Camilo Bojacá explores the relationship between architecture, nature and landscape

By CARLOS PINTO

 

Camilo Bojacá’s (1985, Colombia) surrealist work explores the relationship between architecture, nature and landscape to conceived detailed renderings of mankind’s seemly dichotomic relationship with its habitat. In his creations, scale and other structural elements, both in the physical and abstract senses, are thought on the basis of draftsmanship language.

His images habitually accentuate political connotations directed at reflecting and subverting reality as we know and experience it in the form of visual statements about contemporary society.

Drawing upon iconographies of the human body in parallelism with construction sites, skyscrapers and natural landscapes elements (like flowers, trees, hills…) the artist brings a critical understanding to the vulnerabilities of the structures imposed by the city for the subjection of its inhabitants.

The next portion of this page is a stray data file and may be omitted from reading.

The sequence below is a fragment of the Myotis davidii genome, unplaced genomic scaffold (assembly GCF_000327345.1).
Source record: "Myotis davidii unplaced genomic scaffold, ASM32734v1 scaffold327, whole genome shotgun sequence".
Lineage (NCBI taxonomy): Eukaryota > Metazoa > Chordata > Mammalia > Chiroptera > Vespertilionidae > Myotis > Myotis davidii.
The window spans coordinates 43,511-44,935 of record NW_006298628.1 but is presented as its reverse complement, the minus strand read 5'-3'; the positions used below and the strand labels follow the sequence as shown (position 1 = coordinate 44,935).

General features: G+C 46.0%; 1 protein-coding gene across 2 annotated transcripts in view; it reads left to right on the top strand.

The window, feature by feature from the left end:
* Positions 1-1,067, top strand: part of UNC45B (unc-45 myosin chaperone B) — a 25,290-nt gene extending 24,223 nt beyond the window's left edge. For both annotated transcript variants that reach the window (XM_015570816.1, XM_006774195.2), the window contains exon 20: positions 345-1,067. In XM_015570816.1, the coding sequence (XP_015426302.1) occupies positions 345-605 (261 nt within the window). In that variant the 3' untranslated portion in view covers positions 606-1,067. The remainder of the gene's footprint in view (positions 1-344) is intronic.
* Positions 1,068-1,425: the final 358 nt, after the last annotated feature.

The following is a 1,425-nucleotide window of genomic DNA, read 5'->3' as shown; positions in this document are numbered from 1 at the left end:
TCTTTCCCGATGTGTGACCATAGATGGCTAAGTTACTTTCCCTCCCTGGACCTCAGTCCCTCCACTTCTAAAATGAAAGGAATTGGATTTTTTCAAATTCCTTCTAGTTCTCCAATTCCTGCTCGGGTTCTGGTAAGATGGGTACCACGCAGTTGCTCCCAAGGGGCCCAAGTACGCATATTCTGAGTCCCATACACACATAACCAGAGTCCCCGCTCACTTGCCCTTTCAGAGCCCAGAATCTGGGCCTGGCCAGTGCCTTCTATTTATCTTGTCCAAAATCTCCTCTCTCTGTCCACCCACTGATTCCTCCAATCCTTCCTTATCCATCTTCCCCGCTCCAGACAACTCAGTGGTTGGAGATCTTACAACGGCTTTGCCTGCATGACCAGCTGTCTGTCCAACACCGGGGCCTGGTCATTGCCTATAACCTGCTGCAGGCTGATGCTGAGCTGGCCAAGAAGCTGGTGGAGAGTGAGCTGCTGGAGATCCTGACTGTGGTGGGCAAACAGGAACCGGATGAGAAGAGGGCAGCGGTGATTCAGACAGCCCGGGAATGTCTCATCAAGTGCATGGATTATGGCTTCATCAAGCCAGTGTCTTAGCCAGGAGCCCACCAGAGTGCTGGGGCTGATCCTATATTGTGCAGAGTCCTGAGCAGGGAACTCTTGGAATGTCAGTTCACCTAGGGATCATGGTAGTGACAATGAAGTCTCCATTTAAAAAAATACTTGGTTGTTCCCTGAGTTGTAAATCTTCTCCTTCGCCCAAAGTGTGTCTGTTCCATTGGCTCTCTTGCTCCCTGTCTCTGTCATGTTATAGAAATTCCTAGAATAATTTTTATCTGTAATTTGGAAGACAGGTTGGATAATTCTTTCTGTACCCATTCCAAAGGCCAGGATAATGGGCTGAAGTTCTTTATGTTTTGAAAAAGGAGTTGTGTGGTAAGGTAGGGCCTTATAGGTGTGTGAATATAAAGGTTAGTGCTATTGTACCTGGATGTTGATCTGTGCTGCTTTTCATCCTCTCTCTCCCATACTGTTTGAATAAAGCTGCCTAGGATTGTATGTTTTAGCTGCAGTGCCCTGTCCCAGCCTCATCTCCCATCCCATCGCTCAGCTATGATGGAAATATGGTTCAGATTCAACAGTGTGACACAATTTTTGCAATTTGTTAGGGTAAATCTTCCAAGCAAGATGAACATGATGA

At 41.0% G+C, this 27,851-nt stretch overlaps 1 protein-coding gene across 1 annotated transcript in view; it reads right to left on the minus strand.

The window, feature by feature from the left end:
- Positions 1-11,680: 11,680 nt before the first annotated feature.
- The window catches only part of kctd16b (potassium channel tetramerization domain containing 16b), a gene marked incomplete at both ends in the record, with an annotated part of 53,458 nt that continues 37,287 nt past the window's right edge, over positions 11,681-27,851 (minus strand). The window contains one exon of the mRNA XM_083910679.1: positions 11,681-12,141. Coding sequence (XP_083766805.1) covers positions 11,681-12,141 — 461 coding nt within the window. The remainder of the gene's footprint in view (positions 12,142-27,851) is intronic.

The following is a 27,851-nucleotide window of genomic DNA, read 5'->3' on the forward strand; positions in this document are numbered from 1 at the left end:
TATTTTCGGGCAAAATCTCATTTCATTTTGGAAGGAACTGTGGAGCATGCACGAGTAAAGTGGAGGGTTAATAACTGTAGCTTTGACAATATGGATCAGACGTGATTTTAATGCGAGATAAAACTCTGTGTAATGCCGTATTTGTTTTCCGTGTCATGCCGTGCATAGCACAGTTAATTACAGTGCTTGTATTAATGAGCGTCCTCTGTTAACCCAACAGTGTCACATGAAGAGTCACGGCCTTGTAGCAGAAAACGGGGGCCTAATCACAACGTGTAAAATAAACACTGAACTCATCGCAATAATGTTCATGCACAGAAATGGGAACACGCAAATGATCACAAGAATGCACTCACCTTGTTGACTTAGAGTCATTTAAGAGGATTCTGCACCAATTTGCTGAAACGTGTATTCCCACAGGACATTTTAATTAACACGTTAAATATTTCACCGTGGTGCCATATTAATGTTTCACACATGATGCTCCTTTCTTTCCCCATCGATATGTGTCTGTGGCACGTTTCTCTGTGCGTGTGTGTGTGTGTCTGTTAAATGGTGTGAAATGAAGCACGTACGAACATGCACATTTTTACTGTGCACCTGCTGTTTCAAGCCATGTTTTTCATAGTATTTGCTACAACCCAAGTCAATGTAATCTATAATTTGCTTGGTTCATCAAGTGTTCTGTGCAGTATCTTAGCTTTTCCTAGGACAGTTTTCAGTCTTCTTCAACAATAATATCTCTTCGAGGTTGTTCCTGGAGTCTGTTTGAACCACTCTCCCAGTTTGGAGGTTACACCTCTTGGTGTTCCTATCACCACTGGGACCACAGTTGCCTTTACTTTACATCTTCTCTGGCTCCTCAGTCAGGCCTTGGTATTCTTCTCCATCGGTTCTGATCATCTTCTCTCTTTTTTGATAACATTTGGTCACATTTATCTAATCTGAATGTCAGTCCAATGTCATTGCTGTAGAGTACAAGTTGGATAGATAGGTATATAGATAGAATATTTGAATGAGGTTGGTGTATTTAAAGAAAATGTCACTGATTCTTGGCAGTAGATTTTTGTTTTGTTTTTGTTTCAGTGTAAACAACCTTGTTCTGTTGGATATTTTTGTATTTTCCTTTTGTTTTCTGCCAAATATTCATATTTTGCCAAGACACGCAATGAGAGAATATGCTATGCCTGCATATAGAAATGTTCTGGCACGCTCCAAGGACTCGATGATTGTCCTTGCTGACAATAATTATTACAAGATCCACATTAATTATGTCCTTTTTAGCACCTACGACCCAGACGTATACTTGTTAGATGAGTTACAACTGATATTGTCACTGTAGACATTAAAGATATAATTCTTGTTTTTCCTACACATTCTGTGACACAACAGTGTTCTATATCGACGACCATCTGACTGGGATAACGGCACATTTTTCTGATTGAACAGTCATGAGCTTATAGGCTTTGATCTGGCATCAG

While the aesthetics of Bojacá’s work prevails a magical serenity resting on the two- dimensional surface of the white sheet, it’s drawn elements still pertain an awareness to the problems of the same, to make a comment, a remark or simply to question the image’s power to affects its viewers with new possibilities, histories and experiences.

 

Top image: Camilo Bojacá next to his work Wound on the ground, 2016. Japanese ink and watercolor, 200 x 150 cm (detail). ENQUIRY

CAMILO BOJACÁ, Untitled, 2017. Graphite mine structure, 20 x 35 x 36,5 cm
CAMILO BOJACÁ, Untitled I, 2016. Charcoal and Japanese ink on hygrometer paper, 30 x 42 cm
CAMILO BOJACÁ, Untitled III, 2016. Charcoal and Japanese ink on hygrometer paper, 30 x 42 cm